• DAD Attempts—How often the interface performs Duplicate Address Detection (DAD), from 0 - 600. The default is 1. During the stateless autoconfiguration process, DAD verifies the uniqueness of new unicast IPv6 addresses before the addresses are assigned to interfaces. If the duplicate address is the link-local address of the interface, the processing of IPv6 packets is disabled on the interface. If the duplicate address is a global address, the address is not used. The interface uses neighbor solicitation messages to perform Duplicate Address Detection. Set the value to 0 to disable duplicate address detection (DAD) processing.
  • Change the MTU (maximum transmission unit) to the desired value.
    The default MTU is 1500 bytes. You can specify a value from 64 - 9198 (or 9000 for FTDv devices and 9184 for the Firepower 4100/9300). Set a high value if you typically see jumbo frames on your network.

Note: If you increase MTU above 1500 on ASA 5500-X series devices, ISA 3000 series devices, or FTDv devices, the VLAN must be unnamed and you must reboot the device. Log into the CLI and use the reboot command. If the device is configured for HA, you must also reboot the standby device. You do not need to reboot Firepower models, where jumbo frame support is always enabled.

  • (Optional for subinterface and HA pairs) Configure the MAC address.
    By default, the system uses the MAC address burned into the network interface card (NIC) for the interface. Thus, all subinterfaces on an interface use the same MAC address, so you might want to create unique addresses per subinterface. Manually configured active/standby MAC addresses are also recommended if you configure high availability. Defining the MAC addresses helps maintain consistency in the network in the event of failover.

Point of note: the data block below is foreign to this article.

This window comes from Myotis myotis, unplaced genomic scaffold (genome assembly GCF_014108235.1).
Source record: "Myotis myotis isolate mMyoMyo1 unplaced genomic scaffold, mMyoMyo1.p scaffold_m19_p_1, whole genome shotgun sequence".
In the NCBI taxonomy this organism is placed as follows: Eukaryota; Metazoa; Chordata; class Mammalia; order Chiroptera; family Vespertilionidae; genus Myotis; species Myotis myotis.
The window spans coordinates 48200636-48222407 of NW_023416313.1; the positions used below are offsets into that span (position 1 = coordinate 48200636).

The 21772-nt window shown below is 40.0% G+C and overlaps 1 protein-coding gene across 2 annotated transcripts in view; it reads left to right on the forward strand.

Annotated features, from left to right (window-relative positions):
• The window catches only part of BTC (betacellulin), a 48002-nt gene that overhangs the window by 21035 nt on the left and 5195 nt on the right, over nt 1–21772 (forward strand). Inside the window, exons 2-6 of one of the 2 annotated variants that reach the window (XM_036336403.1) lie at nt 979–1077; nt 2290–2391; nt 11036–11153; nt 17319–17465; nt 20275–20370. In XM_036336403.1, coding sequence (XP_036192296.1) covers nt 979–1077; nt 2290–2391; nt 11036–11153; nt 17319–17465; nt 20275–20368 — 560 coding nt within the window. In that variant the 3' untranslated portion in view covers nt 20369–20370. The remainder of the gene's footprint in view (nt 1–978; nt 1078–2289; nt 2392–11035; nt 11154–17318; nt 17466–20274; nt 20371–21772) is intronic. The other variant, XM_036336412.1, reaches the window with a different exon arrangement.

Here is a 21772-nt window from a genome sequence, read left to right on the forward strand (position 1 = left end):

• MAC Address—The Media Access Control in H.H.H format, where H is a 16-bit hexadecimal digit. For example, you would enter the MAC address 00-0C-F1-42-4C-DE as 000C.F142.4CDE. The MAC address must not have the multicast bit set, that is, the second hexadecimal digit from the left cannot be an odd number.)
    • Standby MAC Address—For use with HA pairs. If the active unit fails over and the standby unit becomes active, the new active unit starts using the active MAC addresses to minimize network disruption, while the old active unit uses the standby address.
  1. Click OK
  2. Review and deploy now the changes you made, or wait and deploy multiple changes at once.